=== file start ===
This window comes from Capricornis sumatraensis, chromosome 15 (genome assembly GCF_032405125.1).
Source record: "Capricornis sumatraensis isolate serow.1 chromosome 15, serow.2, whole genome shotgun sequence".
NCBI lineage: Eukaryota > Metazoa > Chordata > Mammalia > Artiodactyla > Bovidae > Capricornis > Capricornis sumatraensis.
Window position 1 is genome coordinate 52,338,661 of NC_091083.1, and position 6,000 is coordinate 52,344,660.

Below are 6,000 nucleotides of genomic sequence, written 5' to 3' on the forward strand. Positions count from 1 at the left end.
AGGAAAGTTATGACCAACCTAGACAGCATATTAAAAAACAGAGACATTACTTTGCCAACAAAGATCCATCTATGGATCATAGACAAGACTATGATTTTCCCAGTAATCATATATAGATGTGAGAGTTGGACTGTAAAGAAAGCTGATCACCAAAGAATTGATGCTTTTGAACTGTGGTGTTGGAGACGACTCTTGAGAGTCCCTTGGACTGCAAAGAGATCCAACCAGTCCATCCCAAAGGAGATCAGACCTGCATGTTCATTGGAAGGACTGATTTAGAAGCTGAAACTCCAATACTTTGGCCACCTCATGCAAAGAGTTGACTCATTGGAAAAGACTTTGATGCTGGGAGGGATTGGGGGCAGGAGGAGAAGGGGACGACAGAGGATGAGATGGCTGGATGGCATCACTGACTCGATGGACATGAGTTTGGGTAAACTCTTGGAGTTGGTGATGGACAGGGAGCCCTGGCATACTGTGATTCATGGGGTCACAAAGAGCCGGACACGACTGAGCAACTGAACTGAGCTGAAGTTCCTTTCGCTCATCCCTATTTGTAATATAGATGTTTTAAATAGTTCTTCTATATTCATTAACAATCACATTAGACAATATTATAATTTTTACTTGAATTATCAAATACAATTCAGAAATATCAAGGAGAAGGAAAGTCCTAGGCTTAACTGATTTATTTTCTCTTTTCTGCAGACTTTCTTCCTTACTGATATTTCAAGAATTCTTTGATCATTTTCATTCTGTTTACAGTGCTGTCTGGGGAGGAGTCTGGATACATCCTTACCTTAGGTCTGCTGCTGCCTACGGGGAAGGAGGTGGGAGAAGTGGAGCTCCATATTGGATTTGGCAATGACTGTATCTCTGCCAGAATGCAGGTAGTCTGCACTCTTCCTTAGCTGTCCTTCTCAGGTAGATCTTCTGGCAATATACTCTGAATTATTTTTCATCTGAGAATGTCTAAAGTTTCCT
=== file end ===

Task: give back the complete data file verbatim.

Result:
This window comes from Capricornis sumatraensis, chromosome 15 (genome assembly GCF_032405125.1).
Source record: "Capricornis sumatraensis isolate serow.1 chromosome 15, serow.2, whole genome shotgun sequence".
NCBI lineage: Eukaryota > Metazoa > Chordata > Mammalia > Artiodactyla > Bovidae > Capricornis > Capricornis sumatraensis.
Window position 1 is genome coordinate 52,338,661 of NC_091083.1, and position 6,000 is coordinate 52,344,660.

Below are 6,000 nucleotides of genomic sequence, written 5' to 3' on the forward strand. Positions count from 1 at the left end.
AGGAAAGTTATGACCAACCTAGACAGCATATTAAAAAACAGAGACATTACTTTGCCAACAAAGATCCATCTATGGATCATAGACAAGACTATGATTTTCCCAGTAATCATATATAGATGTGAGAGTTGGACTGTAAAGAAAGCTGATCACCAAAGAATTGATGCTTTTGAACTGTGGTGTTGGAGACGACTCTTGAGAGTCCCTTGGACTGCAAAGAGATCCAACCAGTCCATCCCAAAGGAGATCAGACCTGCATGTTCATTGGAAGGACTGATTTAGAAGCTGAAACTCCAATACTTTGGCCACCTCATGCAAAGAGTTGACTCATTGGAAAAGACTTTGATGCTGGGAGGGATTGGGGGCAGGAGGAGAAGGGGACGACAGAGGATGAGATGGCTGGATGGCATCACTGACTCGATGGACATGAGTTTGGGTAAACTCTTGGAGTTGGTGATGGACAGGGAGCCCTGGCATACTGTGATTCATGGGGTCACAAAGAGCCGGACACGACTGAGCAACTGAACTGAGCTGAAGTTCCTTTCGCTCATCCCTATTTGTAATATAGATGTTTTAAATAGTTCTTCTATATTCATTAACAATCACATTAGACAATATTATAATTTTTACTTGAATTATCAAATACAATTCAGAAATATCAAGGAGAAGGAAAGTCCTAGGCTTAACTGATTTATTTTCTCTTTTCTGCAGACTTTCTTCCTTACTGATATTTCAAGAATTCTTTGATCATTTTCATTCTGTTTACAGTGCTGTCTGGGGAGGAGTCTGGATACATCCTTACCTTAGGTCTGCTGCTGCCTACGGGGAAGGAGGTGGGAGAAGTGGAGCTCCATATTGGATTTGGCAATGACTGTATCTCTGCCAGAATGCAGGTAGTCTGCACTCTTCCTTAGCTGTCCTTCTCAGGTAGATCTTCTGGCAATATACTCTGAATTATTTTTCATCTGAGAATGTCTAAAGTTTCCT